Yes. And the reason why the present tense makes sense here is subtle and important.
Verbs of motion can also describe the sizes and shapes of objects
In English, it is very common to use a verb whose primary meaning is a kind of motion, to refer to an object or situation that occupies the path or area traversed by that motion. If you want to "think in English", this is an important thing to learn to do. The present tense (not the present progressive) fits this meaning, describing the length, height, size, shape, etc. of the object.
This is the same principle that explains the examples with "run" that you asked about recently ("a path runs for 2.5 miles" and "the speed limit only runs to the state line").
Here are some more examples, with the principle spelled out:
The path runs 2.5 miles.
A person running along the path, from one end to the other, would run 2.5 miles. So, in English, you say that the path itself "runs" 2.5 miles. If you can get comfortable with this example, the other examples will start to make more sense.
The building rises ten storeys. [Source]
A mouse starting at the ground and crawling up the side of the building, all the way to the top, would rise ten storeys. So, in English, you say that the building itself "rises" ten storeys.
The power cord wraps around the table leg.
As with "run" and "rise", "wrap" is primarily a verb, meaning to enclose an object in some kind of flexible material, like thin paper or a ribbon. The action of wrapping the power cord around the table leg leaves it in a certain position. So, in English, you say that the power cord itself "wraps" around the table leg.
Golden Gate Park stretches for miles. [Source]
"Stretch" is primarily a verb, meaning to pull on the ends or edges or something flexible so it becomes longer or occupies more area. You could imagine someone pulling on the edges a small area of land and stretching it out so it covers several miles. That might require a stretch of your imagination, but that's how the metaphor works.
Market Street cuts diagonally through San Francisco.
If you imagine the act of cutting San Francisco approximately in half, with a huge knife (seven miles long), you could cut a line occupying the same path as Market Street. So, in English, you say that Market Street itself "cuts" through San Francisco.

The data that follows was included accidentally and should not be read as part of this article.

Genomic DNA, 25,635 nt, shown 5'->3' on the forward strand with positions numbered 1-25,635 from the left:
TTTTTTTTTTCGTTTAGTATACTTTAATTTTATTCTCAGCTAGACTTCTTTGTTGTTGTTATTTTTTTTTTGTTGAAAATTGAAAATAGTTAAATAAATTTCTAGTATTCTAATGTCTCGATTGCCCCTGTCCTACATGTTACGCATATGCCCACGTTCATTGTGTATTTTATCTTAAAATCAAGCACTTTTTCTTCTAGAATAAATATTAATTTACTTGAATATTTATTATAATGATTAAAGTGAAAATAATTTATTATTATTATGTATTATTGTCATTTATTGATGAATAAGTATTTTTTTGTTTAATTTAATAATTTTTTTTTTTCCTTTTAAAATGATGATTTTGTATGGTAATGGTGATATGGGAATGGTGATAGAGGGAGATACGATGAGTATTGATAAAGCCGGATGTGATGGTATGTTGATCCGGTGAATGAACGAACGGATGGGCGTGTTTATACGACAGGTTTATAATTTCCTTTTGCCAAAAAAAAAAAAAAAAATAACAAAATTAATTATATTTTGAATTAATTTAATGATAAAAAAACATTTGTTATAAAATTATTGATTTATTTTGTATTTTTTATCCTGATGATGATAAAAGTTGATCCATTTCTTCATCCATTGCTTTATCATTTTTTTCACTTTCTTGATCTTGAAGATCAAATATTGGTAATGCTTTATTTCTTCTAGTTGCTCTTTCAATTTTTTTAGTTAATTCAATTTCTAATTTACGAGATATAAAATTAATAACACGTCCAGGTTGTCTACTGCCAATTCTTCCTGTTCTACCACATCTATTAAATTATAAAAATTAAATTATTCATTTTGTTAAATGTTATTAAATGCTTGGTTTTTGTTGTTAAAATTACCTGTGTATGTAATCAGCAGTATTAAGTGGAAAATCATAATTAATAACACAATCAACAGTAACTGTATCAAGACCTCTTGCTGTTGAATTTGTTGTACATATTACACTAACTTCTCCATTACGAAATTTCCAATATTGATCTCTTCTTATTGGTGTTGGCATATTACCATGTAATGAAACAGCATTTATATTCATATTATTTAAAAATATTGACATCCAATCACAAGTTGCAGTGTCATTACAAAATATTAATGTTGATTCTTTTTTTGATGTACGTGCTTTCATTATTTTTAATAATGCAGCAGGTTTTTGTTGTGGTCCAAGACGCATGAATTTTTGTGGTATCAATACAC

Route Napoleon snakes through the Provincial landscape. [Source with photograph]
The word "snake" is primarily a noun, meaning a kind of reptile that has no arms or legs. People sometimes stretch the noun "snake" into a verb for the kind of motion that snakes do. "We will spend the last 3/10 of a mile snaking through Case Creek [that is, running along a twisty creek]" (Source) And so, in English, you can use the verb "snake" to describe the shape of something that follows a twisty path similar to the paths that snakes follow—even something like a road, which is thousands of times larger than a snake.
This even applies to the law, but it’s not a rule
These ways of using a verb for motion to describe the extent of an object that occupies the path of that motion can become very far-flung indeed, as this last example illustrates:
The speed limit runs only to the state line.
If you imagine the police running after someone who is driving a car faster than the speed limit, they would stop at the state line if the speeder crossed into the next state without being caught. So, in English, you say that the jurisdiction of the law "runs" only to the state line. It doesn't "run" beyond the state line. Here, the verb of motion describes the extent of the legal authority of the speed limit. It makes an analogy with a linear path of motion to describe an area of legal jurisdiction. Native English speakers seldom notice how wild this analogy is. This kind of analogy is so common and familiar, people understand it without effort.
Lastly, I should mention that this is not a rule. You can't do this with just any verb. There's no rule for which verbs you can use this way and which you can't. I have a hard time imagining it with "throw", but I wouldn't be surprised if someone can think of a situation where it would make sense.
Hopefully the above examples give you some idea of how common and ordinary it is for verbs of motion to describe a size or shape in English. English speakers are accustomed to thinking this way, and they feel comfortable taking it to some amazing lengths, as the last few examples show. It can seem bizarre if you grew up speaking a language where this way of using verbs is not common. Learning this is not a matter of learning the definitions of the verbs. To learn it, you have to get used to thinking of the path of something moving (dynamically) as also being done by the path itself (statically). You'll get used to it.